Life is full of unexpected twists, but they don’t have to be negative. These four experts have given advice on how to put a positive spin on the unexpected twists in life so that you can get the most out of your every day, without being thrown off balance.
Elizabeth Lesser, founder for Omega Institute for Holistic Studies
“It’s human nature to resist change, to run around like 2-year-olds saying ‘No! No! No!’ when things we didn’t order show up. But while unforeseen events are hard to deal with, adding a tantrum makes them harder. My younger sister died recently after a long battle with cancer. Every time I feel the tide of No! rising in my heart, I catch myself. I sit down, close my eyes, put my hand on my chest, breathe, and whisper, ‘Yes.’ Yes, this happened. Yes, I can face it. Yes, I will feel the loss and not fight the grief. Because I’ve found that the changes I feared would ruin me have always become doorways, and on the other side I have found a more courageous and graceful self.”
When it comes to dealing with loss and heartache and pain, trying to run from the feelings is the last thing you should do. As Lesser mentions, it is vital that you learn to accept the event that occurred before you can move forward. Take the time that you need to grieve and feel the emotions coursing through your body, but then pick yourself back up and tell yourself it is time to move forward. Yes, you have experienced pain – but yes, you will also grow strength from that pain.
Paula Davis-Laack, stress and resilience expert and consultant
“When you’re reeling during a big change, get your worst- and best-case scenarios down on paper. Doing so helps you see the situation more clearly and develop a plan. Also, do all you can to preserve hope. What does that mean? Well, hopeful people share four core beliefs: First, they believe their future will be better than their present. Second, they believe they have the power to direct how their life unfolds. Third, they realize there are many paths to their goals. And fourth, hopeful people know there will be obstacles – but they believe in their ability to overcome them.”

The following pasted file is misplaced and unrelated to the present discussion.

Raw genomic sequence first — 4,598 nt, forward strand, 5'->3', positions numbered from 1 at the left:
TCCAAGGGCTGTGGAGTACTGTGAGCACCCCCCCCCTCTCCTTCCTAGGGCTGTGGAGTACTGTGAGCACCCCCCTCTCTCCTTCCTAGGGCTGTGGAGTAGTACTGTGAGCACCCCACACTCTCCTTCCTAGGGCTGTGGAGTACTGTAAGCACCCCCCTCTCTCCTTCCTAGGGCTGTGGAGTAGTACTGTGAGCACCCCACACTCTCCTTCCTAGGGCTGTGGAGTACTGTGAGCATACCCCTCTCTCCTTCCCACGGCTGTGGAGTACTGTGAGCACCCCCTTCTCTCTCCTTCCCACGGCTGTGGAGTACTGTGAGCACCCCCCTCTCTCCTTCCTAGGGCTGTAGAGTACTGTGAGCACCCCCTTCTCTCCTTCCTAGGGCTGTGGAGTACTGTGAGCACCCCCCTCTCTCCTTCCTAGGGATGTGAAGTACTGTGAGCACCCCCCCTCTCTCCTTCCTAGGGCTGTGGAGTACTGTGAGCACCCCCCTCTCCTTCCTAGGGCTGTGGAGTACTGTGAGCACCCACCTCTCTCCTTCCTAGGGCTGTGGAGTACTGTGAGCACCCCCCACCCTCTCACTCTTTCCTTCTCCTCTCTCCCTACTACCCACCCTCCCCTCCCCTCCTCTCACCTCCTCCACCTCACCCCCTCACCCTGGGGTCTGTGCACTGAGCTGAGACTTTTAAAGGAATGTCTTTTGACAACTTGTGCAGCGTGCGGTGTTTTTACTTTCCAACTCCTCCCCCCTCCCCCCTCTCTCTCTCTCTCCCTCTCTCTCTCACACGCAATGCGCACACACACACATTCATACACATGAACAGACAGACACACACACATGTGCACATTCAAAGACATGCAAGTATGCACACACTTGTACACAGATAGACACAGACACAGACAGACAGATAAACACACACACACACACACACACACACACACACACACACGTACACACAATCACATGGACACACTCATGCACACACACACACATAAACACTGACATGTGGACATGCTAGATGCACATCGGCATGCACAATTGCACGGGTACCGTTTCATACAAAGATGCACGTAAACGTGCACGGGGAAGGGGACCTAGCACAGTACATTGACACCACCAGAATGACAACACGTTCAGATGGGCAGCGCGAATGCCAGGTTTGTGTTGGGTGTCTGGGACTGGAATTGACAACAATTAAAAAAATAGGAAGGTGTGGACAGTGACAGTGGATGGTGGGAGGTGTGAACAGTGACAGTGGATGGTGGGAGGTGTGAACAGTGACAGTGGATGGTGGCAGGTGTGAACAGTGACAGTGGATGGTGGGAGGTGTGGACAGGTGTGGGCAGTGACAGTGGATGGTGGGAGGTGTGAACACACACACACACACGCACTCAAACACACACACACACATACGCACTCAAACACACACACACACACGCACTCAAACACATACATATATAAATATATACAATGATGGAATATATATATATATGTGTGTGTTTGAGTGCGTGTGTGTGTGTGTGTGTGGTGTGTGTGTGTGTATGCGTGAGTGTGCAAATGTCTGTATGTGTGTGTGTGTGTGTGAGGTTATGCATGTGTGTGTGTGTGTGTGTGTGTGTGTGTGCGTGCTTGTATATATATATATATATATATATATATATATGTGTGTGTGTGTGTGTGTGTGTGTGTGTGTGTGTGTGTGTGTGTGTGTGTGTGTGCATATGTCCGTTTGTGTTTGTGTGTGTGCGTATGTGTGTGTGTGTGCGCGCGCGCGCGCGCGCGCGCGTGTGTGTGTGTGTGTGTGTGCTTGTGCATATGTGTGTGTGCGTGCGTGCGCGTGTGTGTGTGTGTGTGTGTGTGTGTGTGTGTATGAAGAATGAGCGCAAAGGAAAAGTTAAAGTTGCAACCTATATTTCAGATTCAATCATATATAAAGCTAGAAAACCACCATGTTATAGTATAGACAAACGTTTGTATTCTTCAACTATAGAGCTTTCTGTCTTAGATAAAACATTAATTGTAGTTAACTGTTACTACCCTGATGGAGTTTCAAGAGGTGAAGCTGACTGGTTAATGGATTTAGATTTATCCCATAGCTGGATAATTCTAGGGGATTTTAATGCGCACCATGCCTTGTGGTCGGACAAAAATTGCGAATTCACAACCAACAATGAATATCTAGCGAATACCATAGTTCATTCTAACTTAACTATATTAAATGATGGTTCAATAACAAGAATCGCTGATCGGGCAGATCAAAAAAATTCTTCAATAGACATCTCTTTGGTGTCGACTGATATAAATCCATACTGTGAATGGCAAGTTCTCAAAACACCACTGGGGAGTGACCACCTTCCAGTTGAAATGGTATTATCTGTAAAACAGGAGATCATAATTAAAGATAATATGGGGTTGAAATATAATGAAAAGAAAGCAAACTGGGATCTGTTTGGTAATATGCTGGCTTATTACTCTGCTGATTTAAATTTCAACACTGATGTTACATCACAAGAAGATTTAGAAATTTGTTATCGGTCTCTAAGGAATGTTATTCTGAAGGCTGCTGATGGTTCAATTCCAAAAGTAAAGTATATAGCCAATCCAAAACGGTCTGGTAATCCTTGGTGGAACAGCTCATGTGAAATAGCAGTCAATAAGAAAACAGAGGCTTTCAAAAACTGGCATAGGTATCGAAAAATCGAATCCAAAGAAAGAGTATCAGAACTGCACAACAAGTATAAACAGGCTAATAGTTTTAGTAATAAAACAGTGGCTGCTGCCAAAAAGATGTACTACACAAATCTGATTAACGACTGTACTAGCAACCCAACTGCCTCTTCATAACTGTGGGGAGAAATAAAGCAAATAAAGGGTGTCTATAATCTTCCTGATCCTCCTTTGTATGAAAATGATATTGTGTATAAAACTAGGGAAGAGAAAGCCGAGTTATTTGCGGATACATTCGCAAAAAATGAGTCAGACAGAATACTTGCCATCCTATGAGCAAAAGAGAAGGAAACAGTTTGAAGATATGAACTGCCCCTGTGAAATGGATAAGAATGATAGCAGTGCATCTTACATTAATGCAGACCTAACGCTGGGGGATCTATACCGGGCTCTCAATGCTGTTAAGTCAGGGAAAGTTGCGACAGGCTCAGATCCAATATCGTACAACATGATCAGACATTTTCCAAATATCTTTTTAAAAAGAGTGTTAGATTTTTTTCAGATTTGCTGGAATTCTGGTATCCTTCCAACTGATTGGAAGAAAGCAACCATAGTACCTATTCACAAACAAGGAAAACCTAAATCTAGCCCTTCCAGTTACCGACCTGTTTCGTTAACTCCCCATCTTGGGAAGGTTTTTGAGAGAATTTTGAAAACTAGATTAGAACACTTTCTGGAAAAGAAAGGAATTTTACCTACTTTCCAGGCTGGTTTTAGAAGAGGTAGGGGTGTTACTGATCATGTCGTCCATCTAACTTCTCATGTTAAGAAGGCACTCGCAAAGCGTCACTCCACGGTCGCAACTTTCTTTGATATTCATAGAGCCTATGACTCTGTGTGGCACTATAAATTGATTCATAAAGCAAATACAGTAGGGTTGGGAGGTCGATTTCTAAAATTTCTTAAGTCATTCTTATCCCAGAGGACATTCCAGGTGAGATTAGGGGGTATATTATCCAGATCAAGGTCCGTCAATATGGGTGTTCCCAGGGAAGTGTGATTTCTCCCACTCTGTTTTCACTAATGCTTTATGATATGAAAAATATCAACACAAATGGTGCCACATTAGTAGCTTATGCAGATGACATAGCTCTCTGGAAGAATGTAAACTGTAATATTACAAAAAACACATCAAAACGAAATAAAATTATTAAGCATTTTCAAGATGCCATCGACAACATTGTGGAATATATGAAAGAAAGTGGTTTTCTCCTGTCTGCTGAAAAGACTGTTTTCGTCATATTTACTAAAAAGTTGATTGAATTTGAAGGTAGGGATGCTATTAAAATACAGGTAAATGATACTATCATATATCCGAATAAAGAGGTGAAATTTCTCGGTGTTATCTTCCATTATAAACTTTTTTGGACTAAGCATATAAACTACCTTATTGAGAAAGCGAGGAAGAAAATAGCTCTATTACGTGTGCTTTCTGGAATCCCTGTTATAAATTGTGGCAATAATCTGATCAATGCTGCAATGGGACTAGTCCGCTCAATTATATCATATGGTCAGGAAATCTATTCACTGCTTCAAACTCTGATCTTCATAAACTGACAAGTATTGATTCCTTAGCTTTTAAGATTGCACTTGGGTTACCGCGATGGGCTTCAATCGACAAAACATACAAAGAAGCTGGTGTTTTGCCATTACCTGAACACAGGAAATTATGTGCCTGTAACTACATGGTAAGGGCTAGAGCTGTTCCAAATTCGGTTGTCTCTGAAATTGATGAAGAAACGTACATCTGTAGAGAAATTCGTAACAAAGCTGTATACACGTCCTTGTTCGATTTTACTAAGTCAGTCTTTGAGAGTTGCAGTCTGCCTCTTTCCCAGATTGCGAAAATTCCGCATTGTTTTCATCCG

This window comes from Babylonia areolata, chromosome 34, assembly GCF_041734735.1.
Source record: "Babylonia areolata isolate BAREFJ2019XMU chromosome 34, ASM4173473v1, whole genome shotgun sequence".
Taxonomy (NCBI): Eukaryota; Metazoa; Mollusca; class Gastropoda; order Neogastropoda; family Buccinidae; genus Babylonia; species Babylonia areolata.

Writing your goals down helps to make them tangible. The act of writing them down makes sure that you are thinking about them and thinking them through. When you start to think about your goals, you can start to come up with ideas for achieving those goals. If you have dreams, one of the first steps in achieving them is actually making the decision to set out and achieve them. The world will do wonderful things for you when you open yourself up to the dreams you have – so begin by writing down your goals so you can start focusing on working towards them.
Ellen Langer, PhD, professor of psychology, Harvard University
“We have a tendency to confuse the stability of our mind-sets with the stability of the world. We hold something still with our heads, believing we know it, but it’s changing regardless of how we perceive it. If you can notice things changing, you’ll be less gutted by change. And whether or not you feel gutted by the change won’t alter the outcome – it’s still happening. Stress is a function of the views we take of events, not of the events themselves.”